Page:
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Found 7 results

  1. Hi, I have been using makeup for about a year now. I was officially diagnosed with a gluten sensitivity about 6 months ago, though I have been avoiding gluten for about 4 years. I am having trouble finding safe, affordable makeup. I have been using mainly ELF and Rimmel, but I want to branch off into some more brands. I have been trying to research about L'Oreal, CoverGirl, and Maybelline, but I have come up empty handed as every site says something different. I specifically would like to find more foundations and concealer, though verifying the safety of a brand would suffice as well. I am currently recovering from an allergic reaction, I used a concealer that has made my face extremely red and dry -- my skin is almost pealing like after a sunburn. Please help me find more safe makeup brands.
  2. Celiac.com 05/20/2016 - The Celiac Disease Foundation (CDF) has received an award from the Patient-Centered Outcomes Research Institute (PCORI). The PCORI Eugene Washington Engagement Award will help the CDF to create a national network of advocates trained in patient-centered outcomes research (PCOR), known as the Patient Engagement Celiac Disease Network (PECDN). The project is aimed at patients and caregivers who may be eager to participate in research, but who may feel unprepared to work with researchers, as researcher expectations and terminology can be confusing. Through this network, CDF will train patients and caregivers to become more involved in research in ways that will impact the treatment of their disease. The first training program for patients and caregivers will be offered at Celiac Disease Foundation's National Conference April 30, 2016. Read more at: Bezinga.com
  3. Celiac.com 11/13/2014 - An anonymous donor has made a $2 million dollar contribution to the National Foundation for Celiac Awareness (NFCA). The donation is the largest in the organization's history, and will support the NFCA’s mission is to raise celiac disease awareness, promote research and testing testing, and improve the quality of life for celiacs eating a gluten-free diet. Since 2003, the NFCA has worked to promote celiac disease research and awareness. The grant will help to ensure support for the NFCA as it looks to increase research and awareness into the future. Stay tuned for updates on how the NFCA supplements or expands its ongoing efforts on behalf of people with celiac disease and gluten intolerance.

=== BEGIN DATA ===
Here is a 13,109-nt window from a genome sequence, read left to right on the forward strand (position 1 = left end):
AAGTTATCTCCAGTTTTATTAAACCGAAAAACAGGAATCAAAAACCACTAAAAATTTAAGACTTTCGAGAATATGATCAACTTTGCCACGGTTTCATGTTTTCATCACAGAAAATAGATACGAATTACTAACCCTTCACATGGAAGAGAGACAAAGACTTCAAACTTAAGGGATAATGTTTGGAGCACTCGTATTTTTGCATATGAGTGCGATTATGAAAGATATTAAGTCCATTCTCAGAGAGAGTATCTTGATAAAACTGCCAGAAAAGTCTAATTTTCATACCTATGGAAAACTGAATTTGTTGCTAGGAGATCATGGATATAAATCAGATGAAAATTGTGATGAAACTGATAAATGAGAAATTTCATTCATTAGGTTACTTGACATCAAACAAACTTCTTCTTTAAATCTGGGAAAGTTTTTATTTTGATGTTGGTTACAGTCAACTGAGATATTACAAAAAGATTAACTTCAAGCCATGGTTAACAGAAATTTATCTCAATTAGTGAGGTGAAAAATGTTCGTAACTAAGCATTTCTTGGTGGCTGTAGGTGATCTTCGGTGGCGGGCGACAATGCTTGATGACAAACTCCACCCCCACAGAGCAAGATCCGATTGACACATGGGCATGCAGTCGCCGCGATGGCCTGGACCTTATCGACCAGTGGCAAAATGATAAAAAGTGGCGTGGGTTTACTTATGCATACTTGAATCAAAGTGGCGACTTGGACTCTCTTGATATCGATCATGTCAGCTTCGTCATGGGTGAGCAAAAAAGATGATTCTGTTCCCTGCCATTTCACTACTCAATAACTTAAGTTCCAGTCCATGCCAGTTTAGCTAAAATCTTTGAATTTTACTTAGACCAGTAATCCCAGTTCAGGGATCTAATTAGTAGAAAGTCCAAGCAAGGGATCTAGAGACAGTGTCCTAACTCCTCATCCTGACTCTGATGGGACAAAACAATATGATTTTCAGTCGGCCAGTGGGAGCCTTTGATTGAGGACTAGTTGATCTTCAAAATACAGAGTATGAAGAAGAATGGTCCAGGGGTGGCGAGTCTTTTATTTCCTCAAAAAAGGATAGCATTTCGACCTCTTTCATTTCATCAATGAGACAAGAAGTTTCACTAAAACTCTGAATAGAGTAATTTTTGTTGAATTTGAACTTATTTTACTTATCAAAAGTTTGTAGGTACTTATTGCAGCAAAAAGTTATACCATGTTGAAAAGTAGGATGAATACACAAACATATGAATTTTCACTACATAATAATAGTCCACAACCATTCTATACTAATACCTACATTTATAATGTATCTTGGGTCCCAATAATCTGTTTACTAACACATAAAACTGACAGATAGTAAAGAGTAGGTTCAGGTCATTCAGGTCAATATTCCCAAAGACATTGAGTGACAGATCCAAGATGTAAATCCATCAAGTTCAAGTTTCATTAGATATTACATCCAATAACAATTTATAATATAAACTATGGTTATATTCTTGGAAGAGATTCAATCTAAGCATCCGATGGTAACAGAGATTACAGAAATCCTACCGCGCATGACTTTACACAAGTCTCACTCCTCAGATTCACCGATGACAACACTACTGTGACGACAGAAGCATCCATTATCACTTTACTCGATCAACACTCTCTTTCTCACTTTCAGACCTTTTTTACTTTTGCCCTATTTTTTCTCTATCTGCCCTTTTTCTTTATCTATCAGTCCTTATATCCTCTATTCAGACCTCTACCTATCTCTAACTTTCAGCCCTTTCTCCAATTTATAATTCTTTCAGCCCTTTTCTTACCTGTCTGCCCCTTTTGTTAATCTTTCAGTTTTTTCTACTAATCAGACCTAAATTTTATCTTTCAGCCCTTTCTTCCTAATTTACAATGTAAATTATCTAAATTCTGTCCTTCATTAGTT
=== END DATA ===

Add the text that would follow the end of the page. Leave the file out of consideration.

4. Celiac.com 06/19/2013 - Currently, immunosuppressant drugs are the only real treatment option for most autoimmune disorders, such as celiac disease and Type 1 diabetes. However, researchers are busily exploring the possibilities offered therapeutic vaccines, known as antigen-specific immunotherapy. ImmusanT is one company working to develop a vaccine that will allow patients with celiac disease to safely eat gluten (the antigen). That vaccine is presently undergoing clinical trials. ImmusanT and its research partners are looking to build on their expertise in celiac disease to improve their understanding of antigen-specific immunotherapy for other autoimmune diseases. In Current Opinion in Immunology, researchers Bob Anderson and Bana Jabri describe how identification of pathogenic T cell epitopes (segment of the antigen) and recent initiatives to optimize immune monitoring have helped drive rational vaccine design in human autoimmune diseases. Celiac disease has provided researchers with the first opportunity to design and test epitope-specific immunotherapy with a thorough understanding of disease-causing T cell epitopes. This approach offers "truly customized immunotherapy for patients with celiac disease according to their genetics and the molecular specificity of their immune response to gluten," said Bob Anderson, PhD, MBChB, Chief Scientific Officer of ImmusanT. Because celiac disease shares key features, such as susceptibility genes, presence of autoantibodies and destruction of specific cells, with other autoimmune disorders, like Type 1 diabetes and rheumatoid arthritis, it provides a model for understanding and exploring the triggers and drivers of autoimmunity, in general, write Drs. Bana Jabri and Ludvig Sollid in the Perspectives section in Nature Reviews Immunology. By factoring in the association with the major histocompatibility complex (MHC), post-translation modifications, the antigen and the tissue, researchers can design methods that help to the spot potential drivers of autoimmune disease. Because peptide-specific therapy specifically targets the immune cells that drive the disease process, "it offers the potential to prevent and cure disease, without inducing general immunosuppression," said Bana Jabri, MD, PhD, Director, University of Chicago Celiac Center; Professor, Department of Medicine, Pathology and Pediatrics, University of Chicago; and Senior Scientific Advisor to ImmusanT. Ludvig M. Sollid, MD, PhD, is Director, Centre for Immune Regulation; Professor of Medicine, Department of Immunology, University of Oslo; Consultant, Oslo University Hospital-Rikshospitalet; and member of ImmusanT's Scientific Advisory Board. Dr. Jabri is Co-Chair of the 15(th) International Celiac Disease Symposium to be hosted by the University of Chicago Celiac Disease Center, September 22-25, 2013. The event will draw the world's top scientists and physicians to discuss the most recent scientific advances in managing and treating celiac disease and gluten-related disorders.